How to Re-engage Inactive Email Subscribers

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You’ve put a lot of effort into building your email list, but now your open rate and responses have dropped. What do you do to re-engage inactive email subscribers?

Having a big list isn’t nearly as important as having an active one. Trimming your list and maintaining active subscribers will help increase the fruits of your labor. 

There are lots of reasons subscribers may have gone “dead” and stopped interacting with your emails. Luckily, there are ways to re-engage with them to see better returns on your email marketing efforts.

5 steps to re-engage inactive email subscribers

Define inactivity

Before inactive subscribers can be re-engaged, you must first determine who qualifies as an “inactive” subscriber. 

Is it someone who hasn’t taken action on your last 5 emails, or is it someone who hasn’t taken action in a year? 

Also, you’ll need to figure out what counts as an action. Open rates, clicks on embedded links, and promo codes are great ways to track activity. 

Decide which metric is most important for you and track how active or inactive your list has actually been. Once you have defined these items, it will easier to see where to improve.

Tidy up your list (channel your inner Marie Kondo)

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While email marketing has a higher return on investment than other marketing tactics, it can still be expensive and time-consuming. 

It’s important to keep your email lists as refined as possible, so your efforts aren’t being wasted on an audience that’s not interested in your emails. Reach out to your subscribers and ask if they would like to remain subscribed or not. 

You can even offer rewards such as discounts and giveaways for people who choose to stay on the list. Archive the people who don’t respond and prepare to reach out again to those who do. 

Ask for feedback

Your list may take a big hit after you’ve trimmed it. I’ve seen lists lose 50% of their subscribers. So it’s time to ask the remaining subscribers how they feel about your brand and emails.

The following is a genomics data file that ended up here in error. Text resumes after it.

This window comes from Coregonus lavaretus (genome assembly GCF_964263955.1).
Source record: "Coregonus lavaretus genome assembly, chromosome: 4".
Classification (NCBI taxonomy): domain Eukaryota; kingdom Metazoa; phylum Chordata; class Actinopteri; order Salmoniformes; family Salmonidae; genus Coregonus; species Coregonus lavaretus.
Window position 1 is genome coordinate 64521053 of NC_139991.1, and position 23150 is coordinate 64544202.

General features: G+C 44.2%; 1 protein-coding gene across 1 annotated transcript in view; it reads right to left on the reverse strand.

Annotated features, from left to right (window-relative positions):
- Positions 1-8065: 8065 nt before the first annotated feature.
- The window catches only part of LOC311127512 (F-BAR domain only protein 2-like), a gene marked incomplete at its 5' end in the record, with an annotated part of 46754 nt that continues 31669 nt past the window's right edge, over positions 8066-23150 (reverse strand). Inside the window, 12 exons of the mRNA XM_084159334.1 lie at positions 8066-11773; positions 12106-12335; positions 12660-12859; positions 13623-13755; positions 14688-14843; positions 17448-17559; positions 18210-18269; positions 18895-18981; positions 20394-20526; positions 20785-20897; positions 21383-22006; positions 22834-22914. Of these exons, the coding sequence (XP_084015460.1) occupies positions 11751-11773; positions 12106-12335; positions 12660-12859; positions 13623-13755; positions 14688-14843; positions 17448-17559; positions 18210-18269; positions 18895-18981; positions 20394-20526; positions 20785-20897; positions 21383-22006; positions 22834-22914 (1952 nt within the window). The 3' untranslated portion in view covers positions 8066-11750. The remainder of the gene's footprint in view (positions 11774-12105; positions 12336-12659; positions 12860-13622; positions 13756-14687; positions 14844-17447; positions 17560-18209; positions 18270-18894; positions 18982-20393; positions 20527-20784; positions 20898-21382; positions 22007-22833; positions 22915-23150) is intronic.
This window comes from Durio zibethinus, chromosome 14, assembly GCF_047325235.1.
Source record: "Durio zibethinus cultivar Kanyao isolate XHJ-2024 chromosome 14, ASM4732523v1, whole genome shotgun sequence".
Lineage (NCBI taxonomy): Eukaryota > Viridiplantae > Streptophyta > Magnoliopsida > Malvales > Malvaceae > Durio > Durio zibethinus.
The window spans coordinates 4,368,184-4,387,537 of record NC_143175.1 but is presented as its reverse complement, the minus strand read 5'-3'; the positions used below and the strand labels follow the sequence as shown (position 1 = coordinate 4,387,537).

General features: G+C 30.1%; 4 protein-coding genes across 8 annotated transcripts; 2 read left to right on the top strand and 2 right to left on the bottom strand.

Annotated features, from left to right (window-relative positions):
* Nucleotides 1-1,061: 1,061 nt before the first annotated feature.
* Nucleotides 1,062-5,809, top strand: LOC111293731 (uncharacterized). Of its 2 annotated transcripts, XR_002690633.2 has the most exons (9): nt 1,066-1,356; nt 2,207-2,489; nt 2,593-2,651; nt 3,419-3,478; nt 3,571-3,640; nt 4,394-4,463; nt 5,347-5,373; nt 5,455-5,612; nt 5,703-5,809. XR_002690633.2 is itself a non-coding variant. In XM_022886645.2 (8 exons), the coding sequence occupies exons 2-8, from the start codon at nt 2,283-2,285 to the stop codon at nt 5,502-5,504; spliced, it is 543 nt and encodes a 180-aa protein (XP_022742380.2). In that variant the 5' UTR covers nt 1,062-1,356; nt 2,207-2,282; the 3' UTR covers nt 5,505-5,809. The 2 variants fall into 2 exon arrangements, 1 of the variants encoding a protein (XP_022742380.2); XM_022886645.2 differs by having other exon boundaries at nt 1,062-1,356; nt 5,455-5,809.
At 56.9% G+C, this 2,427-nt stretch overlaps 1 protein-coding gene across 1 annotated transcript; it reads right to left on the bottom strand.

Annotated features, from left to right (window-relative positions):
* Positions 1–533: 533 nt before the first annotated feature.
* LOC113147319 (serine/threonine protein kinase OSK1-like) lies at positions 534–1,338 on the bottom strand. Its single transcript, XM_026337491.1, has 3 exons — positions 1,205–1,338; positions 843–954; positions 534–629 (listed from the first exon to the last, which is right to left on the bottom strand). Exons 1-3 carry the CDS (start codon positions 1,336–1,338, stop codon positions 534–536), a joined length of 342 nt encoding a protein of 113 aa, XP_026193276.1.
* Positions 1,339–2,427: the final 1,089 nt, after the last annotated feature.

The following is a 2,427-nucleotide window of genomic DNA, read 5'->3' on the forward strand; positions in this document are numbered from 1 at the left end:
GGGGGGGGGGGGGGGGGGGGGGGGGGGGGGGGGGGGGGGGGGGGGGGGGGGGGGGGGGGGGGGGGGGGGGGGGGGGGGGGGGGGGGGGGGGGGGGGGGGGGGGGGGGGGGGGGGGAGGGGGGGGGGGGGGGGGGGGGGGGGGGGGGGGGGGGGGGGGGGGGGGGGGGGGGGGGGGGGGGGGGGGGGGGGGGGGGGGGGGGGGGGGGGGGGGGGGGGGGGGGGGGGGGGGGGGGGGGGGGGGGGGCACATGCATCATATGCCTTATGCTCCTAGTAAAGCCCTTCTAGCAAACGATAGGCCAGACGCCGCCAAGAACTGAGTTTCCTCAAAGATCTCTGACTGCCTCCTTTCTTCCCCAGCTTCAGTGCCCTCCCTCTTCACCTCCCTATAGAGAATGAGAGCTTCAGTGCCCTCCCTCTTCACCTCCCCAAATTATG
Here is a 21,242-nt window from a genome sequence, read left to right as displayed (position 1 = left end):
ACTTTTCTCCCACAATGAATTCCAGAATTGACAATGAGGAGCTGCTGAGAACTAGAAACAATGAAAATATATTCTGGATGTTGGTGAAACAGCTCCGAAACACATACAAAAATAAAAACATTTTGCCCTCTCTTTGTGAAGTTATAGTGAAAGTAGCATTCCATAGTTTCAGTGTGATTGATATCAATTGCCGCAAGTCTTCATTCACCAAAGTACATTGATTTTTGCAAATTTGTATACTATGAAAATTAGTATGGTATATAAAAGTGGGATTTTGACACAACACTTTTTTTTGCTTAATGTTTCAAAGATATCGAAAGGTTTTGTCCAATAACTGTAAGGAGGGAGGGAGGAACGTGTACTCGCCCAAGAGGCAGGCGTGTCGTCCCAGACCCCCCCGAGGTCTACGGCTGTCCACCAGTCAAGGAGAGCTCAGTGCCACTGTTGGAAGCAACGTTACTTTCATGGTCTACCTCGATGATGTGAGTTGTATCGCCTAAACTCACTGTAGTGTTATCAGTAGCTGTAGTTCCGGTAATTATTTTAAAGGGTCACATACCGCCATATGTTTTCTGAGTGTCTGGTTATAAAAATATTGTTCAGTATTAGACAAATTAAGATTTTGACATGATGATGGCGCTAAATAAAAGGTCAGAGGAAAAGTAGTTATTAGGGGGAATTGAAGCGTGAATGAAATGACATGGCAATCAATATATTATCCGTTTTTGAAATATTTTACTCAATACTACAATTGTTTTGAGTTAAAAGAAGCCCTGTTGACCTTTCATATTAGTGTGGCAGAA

Asking for feedback is a huge opportunity to focus your content on what your customers and potential customers actually want from you. 

Surveys are a great way to get feedback, especially if you can offer participants a reward (i.e., discounts, gift card offers, and giveaways). 

Ask questions that will direct your content, determine the frequency at which emails are delivered, and drive meaningful conversions.

Reconnecting with your audience

Now is the time to engage with current subscribers who remain loyal to you and your brand. Ask them for feedback also. Take it into account and alter your content and outreach strategy. 

This is also a great time to offer promos and email-exclusive deals to your subscribers – and let them know that they’re the only ones getting the deal! 

They may even convince a friend to subscribe so they can take advantage of the offer too. Word-of-mouth exposure is powerful, even with email marketing. 

Rebuilding your list

Now that you’ve built a healthy relationship with your existing subscribers, it’s time to get new people to sign up. The data that you collected during the feedback stage should help you with outreach in the future. 

You know the type of information that appeals to your email list, so promote your content as such on your website. When you ask for sign-ups, offer a free e-course or problem-solving PDF. 

A free opt-in offer is a great way to attract people who are already interested in reading your content. The percentage of engaged subscribers should stay relatively high as the email list continues to grow

Again, it’s better to have an active list over a big one. 

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